As she headed back to the school, Ms. Marks noticed that the courtyards of Lincoln Center, which is right next to La Guardia and has been a graduation spot in recent years, were closed off to visitors, gates blocking the way and a police officer standing guard.
Nowhere to Go
In one cramped room, students crowded around a computer near a window that looked out into the city. They were sending instant messages to friends and getting news updates from ABCNews.com.
Lisa Resuta, 18, who graduated from the school in June, had returned to take a dance class and was in the room trading e-mail messages with a friend on Staten Island. “I’m supposed to be at work at 3,” she wrote in an e-mail message to her friend, “and I’m afraid to get on [the trains] anyway.”
A Spanish-speaking man wandered into the room, holding his driver’s license in his palm and showing it to people. His face puckered with distress, he struggled to communicate with the reporter. A Hispanic girl stepped in and served as a translator. She learned the man had come to pick up his son. He was led away to find the boy.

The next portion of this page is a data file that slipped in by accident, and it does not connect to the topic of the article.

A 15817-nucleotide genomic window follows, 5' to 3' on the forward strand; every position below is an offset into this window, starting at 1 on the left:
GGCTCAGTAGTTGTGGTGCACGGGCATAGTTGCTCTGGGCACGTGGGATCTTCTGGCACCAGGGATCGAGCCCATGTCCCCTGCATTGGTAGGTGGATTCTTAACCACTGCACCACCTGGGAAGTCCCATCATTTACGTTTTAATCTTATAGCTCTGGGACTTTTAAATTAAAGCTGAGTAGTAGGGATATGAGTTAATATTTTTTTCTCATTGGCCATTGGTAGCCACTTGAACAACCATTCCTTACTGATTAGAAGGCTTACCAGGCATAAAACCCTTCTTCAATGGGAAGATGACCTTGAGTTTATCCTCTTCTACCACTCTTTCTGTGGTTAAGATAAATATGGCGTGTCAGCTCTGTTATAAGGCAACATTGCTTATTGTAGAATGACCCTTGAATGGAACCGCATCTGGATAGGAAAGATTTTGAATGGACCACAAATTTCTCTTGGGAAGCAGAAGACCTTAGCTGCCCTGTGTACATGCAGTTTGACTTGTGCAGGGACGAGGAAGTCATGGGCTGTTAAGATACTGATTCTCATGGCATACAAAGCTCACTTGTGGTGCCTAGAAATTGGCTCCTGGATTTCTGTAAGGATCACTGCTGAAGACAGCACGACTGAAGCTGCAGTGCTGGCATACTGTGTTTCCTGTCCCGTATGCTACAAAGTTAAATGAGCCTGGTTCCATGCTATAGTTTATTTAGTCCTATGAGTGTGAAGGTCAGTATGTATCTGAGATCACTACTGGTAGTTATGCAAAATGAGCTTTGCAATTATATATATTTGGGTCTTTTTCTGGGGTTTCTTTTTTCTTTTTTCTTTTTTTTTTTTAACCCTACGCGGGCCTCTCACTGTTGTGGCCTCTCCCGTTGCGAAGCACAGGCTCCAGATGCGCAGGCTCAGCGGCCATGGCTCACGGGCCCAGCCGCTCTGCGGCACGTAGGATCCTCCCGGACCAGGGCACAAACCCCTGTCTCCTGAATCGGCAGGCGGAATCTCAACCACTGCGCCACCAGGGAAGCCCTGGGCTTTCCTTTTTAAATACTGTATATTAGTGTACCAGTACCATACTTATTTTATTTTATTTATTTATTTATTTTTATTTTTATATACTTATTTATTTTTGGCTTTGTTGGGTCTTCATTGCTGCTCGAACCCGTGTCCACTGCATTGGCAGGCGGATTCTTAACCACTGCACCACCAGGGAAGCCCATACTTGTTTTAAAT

Some teenagers could not go home even though the school day was over. Their parents could not come to get them. And most of the subway lines in the vicinity of the school were not operating. School administrators were making plans to keep La Guardia open all night if need be.
After the regular school day ended, David Arcos, 17, wandered into Ms. Marks’ spacious, high-ceilinged office because he heard a radio airing news reports. He knew his uncle had gone to work that day in a pizza shop near the top of one of the towers. But nobody had heard from him.
Mr. Arcos, the key to his Queens home hanging on a silver necklace over his blue sweater, slouched in a chair in the teacher’s office.
“I’m hoping my uncle’s in the hospital,” he said, shaking his head. “This is horrible. You look outside, and it looks like a normal day. But everyone is thinking about the same thing. I’m gonna have the worst nightmares going to sleep tonight.”
A version of this article appeared in the September 19, 2001 edition of Education Week as ‘Oh My God, I Can’t Believe This’